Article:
WASHINGTON, DC- As the Nation strives for energy security by developing
advanced, environmentally-sound technologies and exploring a range
of domestic energy sources, coal continues to prove itself as a critical
energy resource for the nation. Providing more than 50 percent of U.S.
electricity, coal represents an abundant, domestic energy source with
more than a 250-year supply at current use rates.
The U.S. Department of Energy maintains a database to track proposals
for new coal-fired power plants. If built, these new plants will be critical
in helping to meet future electricity demand in the United States. The
database, titled "Tracking New Coal-Fired Power Plants," was created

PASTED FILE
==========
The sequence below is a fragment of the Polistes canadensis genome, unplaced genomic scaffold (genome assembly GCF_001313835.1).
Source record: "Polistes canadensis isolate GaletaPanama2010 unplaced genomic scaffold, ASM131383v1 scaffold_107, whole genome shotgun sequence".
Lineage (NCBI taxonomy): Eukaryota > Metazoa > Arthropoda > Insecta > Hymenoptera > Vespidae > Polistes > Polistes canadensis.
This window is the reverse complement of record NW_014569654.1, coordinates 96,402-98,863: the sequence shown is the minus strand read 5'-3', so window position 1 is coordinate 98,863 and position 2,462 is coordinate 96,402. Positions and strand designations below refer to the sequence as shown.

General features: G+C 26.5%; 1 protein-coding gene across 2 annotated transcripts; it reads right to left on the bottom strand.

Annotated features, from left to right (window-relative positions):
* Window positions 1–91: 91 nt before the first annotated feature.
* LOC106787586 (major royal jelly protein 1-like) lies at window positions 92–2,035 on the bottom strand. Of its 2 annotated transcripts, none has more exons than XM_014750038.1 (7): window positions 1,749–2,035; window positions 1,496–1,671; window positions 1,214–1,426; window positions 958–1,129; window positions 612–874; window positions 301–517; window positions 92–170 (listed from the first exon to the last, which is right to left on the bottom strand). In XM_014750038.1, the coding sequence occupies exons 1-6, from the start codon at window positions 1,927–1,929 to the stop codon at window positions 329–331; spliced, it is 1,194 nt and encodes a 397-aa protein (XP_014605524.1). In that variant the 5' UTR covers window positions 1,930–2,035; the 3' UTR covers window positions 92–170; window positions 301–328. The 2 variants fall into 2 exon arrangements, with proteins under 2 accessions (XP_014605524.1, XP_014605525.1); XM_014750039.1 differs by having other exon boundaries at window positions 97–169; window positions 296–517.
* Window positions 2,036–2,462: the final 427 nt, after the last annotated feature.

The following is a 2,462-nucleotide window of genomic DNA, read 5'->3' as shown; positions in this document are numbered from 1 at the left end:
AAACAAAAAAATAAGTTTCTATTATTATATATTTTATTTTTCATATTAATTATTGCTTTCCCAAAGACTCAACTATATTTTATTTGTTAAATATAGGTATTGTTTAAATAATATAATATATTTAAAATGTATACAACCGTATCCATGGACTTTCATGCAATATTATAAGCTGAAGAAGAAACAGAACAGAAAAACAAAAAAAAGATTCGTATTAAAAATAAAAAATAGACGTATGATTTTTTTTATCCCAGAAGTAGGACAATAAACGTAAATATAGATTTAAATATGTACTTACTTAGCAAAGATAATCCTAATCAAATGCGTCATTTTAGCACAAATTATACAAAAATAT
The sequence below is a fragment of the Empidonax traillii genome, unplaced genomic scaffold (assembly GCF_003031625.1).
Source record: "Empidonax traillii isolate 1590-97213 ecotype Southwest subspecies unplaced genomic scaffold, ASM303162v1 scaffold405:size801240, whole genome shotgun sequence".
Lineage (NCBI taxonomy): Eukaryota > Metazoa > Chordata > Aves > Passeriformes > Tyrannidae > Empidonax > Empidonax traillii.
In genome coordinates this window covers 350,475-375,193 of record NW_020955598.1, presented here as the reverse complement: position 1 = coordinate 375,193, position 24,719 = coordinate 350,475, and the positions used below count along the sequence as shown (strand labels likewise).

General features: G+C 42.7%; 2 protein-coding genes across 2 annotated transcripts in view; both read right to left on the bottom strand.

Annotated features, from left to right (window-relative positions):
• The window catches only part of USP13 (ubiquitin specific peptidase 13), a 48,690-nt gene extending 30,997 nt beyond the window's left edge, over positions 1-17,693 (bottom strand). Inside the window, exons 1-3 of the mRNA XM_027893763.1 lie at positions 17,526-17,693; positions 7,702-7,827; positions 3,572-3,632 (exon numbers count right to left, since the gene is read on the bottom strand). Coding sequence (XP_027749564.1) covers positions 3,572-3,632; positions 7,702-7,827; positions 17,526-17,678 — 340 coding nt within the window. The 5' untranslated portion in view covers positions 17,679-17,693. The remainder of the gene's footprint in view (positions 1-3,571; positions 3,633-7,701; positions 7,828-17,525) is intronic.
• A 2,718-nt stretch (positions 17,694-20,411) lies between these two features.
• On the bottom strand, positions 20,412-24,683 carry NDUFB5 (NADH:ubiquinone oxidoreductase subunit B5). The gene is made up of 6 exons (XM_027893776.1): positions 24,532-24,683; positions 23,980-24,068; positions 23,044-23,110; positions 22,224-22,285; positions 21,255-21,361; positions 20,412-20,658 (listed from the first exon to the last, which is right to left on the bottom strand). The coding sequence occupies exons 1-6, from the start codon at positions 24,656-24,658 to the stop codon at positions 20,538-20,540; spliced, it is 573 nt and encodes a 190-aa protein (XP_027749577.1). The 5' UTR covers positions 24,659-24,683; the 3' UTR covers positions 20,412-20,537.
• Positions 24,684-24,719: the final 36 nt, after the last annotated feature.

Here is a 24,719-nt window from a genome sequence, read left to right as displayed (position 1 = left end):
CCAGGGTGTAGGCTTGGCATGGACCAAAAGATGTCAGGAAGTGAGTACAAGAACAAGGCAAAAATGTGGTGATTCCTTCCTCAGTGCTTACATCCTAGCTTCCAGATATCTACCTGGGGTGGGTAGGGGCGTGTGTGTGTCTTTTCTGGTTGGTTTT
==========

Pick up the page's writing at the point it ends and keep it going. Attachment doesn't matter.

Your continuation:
by the Office of Fossil Energy's National Energy Technology Laboratory
to provide occasional "snapshots" of coal's resurgence in the generation
of electric power.
Among the database's key highlights in the latest release are the following:
- One hundred fifty-four (154) gigawatts of new coal capacity are projected
to be needed by 2030 according to DOE's Energy Information Administration;
- Ninety-three (93) gigawatts of new coal-fired power plants are
under consideration, representing 153 coal-fired power plants- or
enough electricity to power 93 million homes.
Proposals to build new power plants are often speculative and the ultimate
decision on whether a plant will be built is based upon the ever-changing economic
climate of regional power generation markets. Although comprehensive, this
information is not intended to represent every possible plant under consideration,
but instead illustrates the large potential emerging for new coal-fired power
NETL created the database in 2002 and it is updated every few months as new
information is obtained on proposed new coal-fired power plants. The results
contained in the database are derived from information publicly available from
a variety of tracking organizations and news groups.